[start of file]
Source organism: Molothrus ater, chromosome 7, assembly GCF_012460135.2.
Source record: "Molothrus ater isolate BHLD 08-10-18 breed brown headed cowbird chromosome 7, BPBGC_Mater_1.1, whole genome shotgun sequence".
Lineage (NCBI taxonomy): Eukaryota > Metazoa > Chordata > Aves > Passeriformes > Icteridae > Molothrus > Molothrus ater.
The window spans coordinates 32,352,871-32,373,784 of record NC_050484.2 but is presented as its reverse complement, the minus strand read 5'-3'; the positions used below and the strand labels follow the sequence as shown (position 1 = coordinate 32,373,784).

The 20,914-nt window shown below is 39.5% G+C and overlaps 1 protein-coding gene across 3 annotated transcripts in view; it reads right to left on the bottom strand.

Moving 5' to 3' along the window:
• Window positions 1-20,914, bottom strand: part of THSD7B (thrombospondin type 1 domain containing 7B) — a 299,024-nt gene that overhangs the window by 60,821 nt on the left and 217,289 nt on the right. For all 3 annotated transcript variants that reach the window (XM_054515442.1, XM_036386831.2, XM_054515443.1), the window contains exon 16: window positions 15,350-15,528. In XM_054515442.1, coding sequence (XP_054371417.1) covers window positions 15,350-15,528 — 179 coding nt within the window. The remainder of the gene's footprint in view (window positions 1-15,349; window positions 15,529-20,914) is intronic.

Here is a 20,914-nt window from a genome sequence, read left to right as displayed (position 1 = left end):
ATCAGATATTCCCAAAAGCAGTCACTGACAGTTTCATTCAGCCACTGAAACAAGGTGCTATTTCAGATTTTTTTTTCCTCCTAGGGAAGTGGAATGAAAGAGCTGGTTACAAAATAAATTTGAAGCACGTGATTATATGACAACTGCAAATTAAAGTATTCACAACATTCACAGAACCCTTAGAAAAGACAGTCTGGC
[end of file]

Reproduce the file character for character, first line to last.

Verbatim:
Source organism: Molothrus ater, chromosome 7, assembly GCF_012460135.2.
Source record: "Molothrus ater isolate BHLD 08-10-18 breed brown headed cowbird chromosome 7, BPBGC_Mater_1.1, whole genome shotgun sequence".
Lineage (NCBI taxonomy): Eukaryota > Metazoa > Chordata > Aves > Passeriformes > Icteridae > Molothrus > Molothrus ater.
The window spans coordinates 32,352,871-32,373,784 of record NC_050484.2 but is presented as its reverse complement, the minus strand read 5'-3'; the positions used below and the strand labels follow the sequence as shown (position 1 = coordinate 32,373,784).

The 20,914-nt window shown below is 39.5% G+C and overlaps 1 protein-coding gene across 3 annotated transcripts in view; it reads right to left on the bottom strand.

Moving 5' to 3' along the window:
• Window positions 1-20,914, bottom strand: part of THSD7B (thrombospondin type 1 domain containing 7B) — a 299,024-nt gene that overhangs the window by 60,821 nt on the left and 217,289 nt on the right. For all 3 annotated transcript variants that reach the window (XM_054515442.1, XM_036386831.2, XM_054515443.1), the window contains exon 16: window positions 15,350-15,528. In XM_054515442.1, coding sequence (XP_054371417.1) covers window positions 15,350-15,528 — 179 coding nt within the window. The remainder of the gene's footprint in view (window positions 1-15,349; window positions 15,529-20,914) is intronic.

Here is a 20,914-nt window from a genome sequence, read left to right as displayed (position 1 = left end):
ATCAGATATTCCCAAAAGCAGTCACTGACAGTTTCATTCAGCCACTGAAACAAGGTGCTATTTCAGATTTTTTTTTCCTCCTAGGGAAGTGGAATGAAAGAGCTGGTTACAAAATAAATTTGAAGCACGTGATTATATGACAACTGCAAATTAAAGTATTCACAACATTCACAGAACCCTTAGAAAAGACAGTCTGGC